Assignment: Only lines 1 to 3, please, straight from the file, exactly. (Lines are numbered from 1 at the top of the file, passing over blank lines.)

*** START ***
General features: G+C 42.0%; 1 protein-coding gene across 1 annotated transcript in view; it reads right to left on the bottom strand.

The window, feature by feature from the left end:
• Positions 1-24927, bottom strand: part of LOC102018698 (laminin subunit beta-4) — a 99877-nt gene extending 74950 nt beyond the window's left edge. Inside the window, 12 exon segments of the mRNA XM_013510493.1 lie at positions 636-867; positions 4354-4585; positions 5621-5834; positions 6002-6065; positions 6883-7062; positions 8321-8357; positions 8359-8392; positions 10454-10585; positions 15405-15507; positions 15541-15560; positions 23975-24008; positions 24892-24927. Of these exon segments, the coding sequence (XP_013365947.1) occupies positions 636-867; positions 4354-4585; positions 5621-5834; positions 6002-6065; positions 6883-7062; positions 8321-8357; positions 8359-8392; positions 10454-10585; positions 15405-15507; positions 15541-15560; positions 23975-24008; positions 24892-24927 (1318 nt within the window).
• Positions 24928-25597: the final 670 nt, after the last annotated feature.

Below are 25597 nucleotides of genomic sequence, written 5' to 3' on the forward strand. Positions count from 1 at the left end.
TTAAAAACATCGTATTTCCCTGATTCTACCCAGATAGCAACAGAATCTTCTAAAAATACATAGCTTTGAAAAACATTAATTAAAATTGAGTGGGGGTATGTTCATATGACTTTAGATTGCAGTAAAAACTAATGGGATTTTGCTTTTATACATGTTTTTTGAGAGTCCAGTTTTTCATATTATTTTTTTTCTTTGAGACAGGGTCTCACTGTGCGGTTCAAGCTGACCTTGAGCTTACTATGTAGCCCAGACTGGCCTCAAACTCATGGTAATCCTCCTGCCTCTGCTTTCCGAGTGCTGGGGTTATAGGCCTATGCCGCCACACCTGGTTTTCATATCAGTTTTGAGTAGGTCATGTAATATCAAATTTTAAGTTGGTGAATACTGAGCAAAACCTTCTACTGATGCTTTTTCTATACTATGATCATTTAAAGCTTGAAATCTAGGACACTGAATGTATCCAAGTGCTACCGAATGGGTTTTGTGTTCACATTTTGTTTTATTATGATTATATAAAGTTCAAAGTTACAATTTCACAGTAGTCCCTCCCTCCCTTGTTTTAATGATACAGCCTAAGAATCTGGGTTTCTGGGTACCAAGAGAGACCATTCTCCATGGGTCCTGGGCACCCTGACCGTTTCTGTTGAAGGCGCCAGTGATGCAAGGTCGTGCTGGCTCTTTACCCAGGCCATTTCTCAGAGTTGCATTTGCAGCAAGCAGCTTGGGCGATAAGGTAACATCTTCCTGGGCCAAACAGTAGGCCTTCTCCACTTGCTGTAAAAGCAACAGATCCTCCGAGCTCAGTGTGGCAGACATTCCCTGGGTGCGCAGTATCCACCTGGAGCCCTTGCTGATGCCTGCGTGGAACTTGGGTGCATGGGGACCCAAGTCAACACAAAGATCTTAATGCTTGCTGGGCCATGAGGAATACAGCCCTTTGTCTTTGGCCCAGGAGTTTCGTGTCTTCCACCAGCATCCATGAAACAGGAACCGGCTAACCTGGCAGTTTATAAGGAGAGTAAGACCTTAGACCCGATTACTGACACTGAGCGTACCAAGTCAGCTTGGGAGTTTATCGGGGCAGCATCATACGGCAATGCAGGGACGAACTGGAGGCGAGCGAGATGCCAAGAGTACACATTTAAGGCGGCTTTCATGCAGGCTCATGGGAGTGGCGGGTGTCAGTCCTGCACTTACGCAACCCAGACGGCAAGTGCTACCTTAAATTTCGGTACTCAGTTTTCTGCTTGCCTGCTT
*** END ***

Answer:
General features: G+C 42.0%; 1 protein-coding gene across 1 annotated transcript in view; it reads right to left on the bottom strand.

The window, feature by feature from the left end:
• Positions 1-24927, bottom strand: part of LOC102018698 (laminin subunit beta-4) — a 99877-nt gene extending 74950 nt beyond the window's left edge. Inside the window, 12 exon segments of the mRNA XM_013510493.1 lie at positions 636-867; positions 4354-4585; positions 5621-5834; positions 6002-6065; positions 6883-7062; positions 8321-8357; positions 8359-8392; positions 10454-10585; positions 15405-15507; positions 15541-15560; positions 23975-24008; positions 24892-24927. Of these exon segments, the coding sequence (XP_013365947.1) occupies positions 636-867; positions 4354-4585; positions 5621-5834; positions 6002-6065; positions 6883-7062; positions 8321-8357; positions 8359-8392; positions 10454-10585; positions 15405-15507; positions 15541-15560; positions 23975-24008; positions 24892-24927 (1318 nt within the window).